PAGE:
A shame that he decided to be a bad one

Dayna Evans responded to David Brooks’s terrible, talentless, lazy “opinion piece” the day it appeared (last Friday).

Some writers are bad at writing, while others are good. But being good at writing is often not enough: One must also be gracious when writing about female presidential candidates. The best writers in the world are able to turn good writing into great by calling upon graciousness and intelligence in the face of an anti-intellectual world.

David Brooks — who today published “The Art of Gracious Leadership,” a musing on why Hillary Clinton is not, unlike “Lincoln, Gandhi, Mandela and Dorothy Day,” a gracious leader — is not one of those writers.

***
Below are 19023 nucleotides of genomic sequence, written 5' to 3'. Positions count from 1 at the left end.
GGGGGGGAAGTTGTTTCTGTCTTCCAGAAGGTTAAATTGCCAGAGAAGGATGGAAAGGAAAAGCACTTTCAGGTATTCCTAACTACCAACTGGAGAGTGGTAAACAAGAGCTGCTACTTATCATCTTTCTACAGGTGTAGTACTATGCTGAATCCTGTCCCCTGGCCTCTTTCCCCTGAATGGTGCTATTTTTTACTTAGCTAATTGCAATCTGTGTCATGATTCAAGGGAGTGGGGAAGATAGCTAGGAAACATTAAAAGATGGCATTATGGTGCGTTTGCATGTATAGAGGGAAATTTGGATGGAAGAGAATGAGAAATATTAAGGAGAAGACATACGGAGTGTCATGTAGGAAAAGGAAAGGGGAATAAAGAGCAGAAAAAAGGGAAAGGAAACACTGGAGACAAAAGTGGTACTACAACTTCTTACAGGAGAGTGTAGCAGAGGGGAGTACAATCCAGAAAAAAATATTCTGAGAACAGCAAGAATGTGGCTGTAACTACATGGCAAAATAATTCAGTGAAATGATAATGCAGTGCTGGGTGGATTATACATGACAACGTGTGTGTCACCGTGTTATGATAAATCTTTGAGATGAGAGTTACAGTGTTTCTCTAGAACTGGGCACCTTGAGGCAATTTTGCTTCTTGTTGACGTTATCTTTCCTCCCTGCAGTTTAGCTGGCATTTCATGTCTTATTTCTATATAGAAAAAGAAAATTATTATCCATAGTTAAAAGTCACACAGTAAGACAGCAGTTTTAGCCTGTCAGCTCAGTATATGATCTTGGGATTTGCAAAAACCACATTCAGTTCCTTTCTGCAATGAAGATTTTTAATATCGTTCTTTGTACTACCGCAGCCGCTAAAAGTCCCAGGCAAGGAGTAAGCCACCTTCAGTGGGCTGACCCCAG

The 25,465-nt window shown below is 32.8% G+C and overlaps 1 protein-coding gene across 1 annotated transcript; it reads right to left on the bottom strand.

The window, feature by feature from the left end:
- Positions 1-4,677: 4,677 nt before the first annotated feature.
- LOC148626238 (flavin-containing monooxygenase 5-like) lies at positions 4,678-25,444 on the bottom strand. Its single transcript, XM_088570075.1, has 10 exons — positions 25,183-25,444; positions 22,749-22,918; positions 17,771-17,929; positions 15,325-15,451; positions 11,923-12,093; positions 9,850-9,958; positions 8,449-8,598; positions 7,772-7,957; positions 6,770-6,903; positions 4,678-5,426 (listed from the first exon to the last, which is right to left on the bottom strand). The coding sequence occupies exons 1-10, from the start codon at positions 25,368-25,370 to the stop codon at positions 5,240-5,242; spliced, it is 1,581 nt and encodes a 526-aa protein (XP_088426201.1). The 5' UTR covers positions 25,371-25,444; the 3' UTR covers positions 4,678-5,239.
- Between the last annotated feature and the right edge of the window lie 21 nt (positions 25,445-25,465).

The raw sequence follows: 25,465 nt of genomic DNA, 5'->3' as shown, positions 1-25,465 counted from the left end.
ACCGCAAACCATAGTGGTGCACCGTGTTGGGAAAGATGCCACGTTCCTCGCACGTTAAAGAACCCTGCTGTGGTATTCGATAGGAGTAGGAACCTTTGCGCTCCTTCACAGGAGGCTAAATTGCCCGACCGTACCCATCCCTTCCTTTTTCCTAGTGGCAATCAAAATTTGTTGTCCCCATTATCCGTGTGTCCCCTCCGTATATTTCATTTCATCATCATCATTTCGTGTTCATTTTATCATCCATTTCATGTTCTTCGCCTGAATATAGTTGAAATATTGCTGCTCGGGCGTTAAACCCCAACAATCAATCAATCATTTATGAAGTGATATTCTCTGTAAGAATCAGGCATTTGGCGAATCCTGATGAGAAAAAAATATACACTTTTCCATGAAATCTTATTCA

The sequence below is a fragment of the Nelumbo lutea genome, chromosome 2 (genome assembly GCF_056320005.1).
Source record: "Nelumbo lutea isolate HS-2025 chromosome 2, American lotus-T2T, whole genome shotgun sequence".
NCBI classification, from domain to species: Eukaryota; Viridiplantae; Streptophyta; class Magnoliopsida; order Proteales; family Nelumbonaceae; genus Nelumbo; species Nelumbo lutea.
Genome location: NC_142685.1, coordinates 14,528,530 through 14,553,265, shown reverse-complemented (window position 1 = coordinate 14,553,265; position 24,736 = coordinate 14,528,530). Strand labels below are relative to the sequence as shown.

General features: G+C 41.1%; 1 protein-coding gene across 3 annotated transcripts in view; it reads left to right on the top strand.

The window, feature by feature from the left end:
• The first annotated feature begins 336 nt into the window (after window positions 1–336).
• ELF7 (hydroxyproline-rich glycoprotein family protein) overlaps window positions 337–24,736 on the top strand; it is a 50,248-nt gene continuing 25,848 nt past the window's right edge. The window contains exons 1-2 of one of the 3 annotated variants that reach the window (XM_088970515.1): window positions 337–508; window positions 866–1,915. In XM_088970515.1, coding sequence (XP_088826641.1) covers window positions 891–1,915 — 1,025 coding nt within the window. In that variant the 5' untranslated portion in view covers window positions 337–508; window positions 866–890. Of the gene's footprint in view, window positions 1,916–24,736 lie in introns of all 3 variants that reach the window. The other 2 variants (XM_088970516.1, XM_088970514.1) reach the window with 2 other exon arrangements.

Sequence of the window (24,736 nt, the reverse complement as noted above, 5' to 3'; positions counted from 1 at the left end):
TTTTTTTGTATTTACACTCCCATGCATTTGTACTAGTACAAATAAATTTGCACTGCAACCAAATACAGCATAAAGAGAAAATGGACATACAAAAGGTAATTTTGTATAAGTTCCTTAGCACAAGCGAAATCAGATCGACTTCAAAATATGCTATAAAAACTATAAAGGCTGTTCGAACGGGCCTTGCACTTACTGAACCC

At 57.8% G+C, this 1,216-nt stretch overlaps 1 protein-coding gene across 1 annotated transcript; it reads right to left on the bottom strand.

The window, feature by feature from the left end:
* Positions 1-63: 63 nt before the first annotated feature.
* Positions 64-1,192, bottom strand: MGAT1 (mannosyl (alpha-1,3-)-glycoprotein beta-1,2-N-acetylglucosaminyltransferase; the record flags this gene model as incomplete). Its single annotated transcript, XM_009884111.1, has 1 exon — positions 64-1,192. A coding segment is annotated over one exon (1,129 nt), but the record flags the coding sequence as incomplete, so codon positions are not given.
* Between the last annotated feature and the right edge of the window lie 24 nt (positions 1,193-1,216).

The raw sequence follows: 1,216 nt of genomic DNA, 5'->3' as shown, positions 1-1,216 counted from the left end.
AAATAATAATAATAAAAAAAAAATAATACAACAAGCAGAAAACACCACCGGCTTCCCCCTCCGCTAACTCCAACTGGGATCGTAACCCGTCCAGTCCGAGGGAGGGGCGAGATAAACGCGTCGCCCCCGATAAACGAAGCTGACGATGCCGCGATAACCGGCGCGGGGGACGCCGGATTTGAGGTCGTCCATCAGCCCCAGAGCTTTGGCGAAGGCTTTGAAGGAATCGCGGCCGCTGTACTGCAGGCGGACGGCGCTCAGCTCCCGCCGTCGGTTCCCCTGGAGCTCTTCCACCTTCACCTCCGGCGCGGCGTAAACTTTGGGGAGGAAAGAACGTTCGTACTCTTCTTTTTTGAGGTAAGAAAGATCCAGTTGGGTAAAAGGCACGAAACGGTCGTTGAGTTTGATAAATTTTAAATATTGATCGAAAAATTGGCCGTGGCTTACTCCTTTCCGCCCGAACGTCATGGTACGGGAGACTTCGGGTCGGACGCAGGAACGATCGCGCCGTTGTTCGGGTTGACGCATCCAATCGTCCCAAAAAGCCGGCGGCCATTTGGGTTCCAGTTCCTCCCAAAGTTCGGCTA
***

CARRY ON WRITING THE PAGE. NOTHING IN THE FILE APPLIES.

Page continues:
Good writers, just like the subject of David Brooks’s latest spaghetti-at-a-wall op-ed, are “humble enough to observe that the best things in life are usually undeserved”…

As David Brooks’s entire career is undeserved. He’s a bad, lazy writer who simply states the obvious or conventional in the least interesting words available. He’s not good at writing and he’s not good at thinking either. There is no there there.

David Brooks writes for a living, but he does not seem to be transformed by the act of it. When writing about a female presidential candidate, he seems to make the same mistakes he’s been making as a writer for nearly two decades. His posture is “still brittle, stonewalling and dissembling.” David Brooks’s columns are all the same.

All the same platitudinous nothing.

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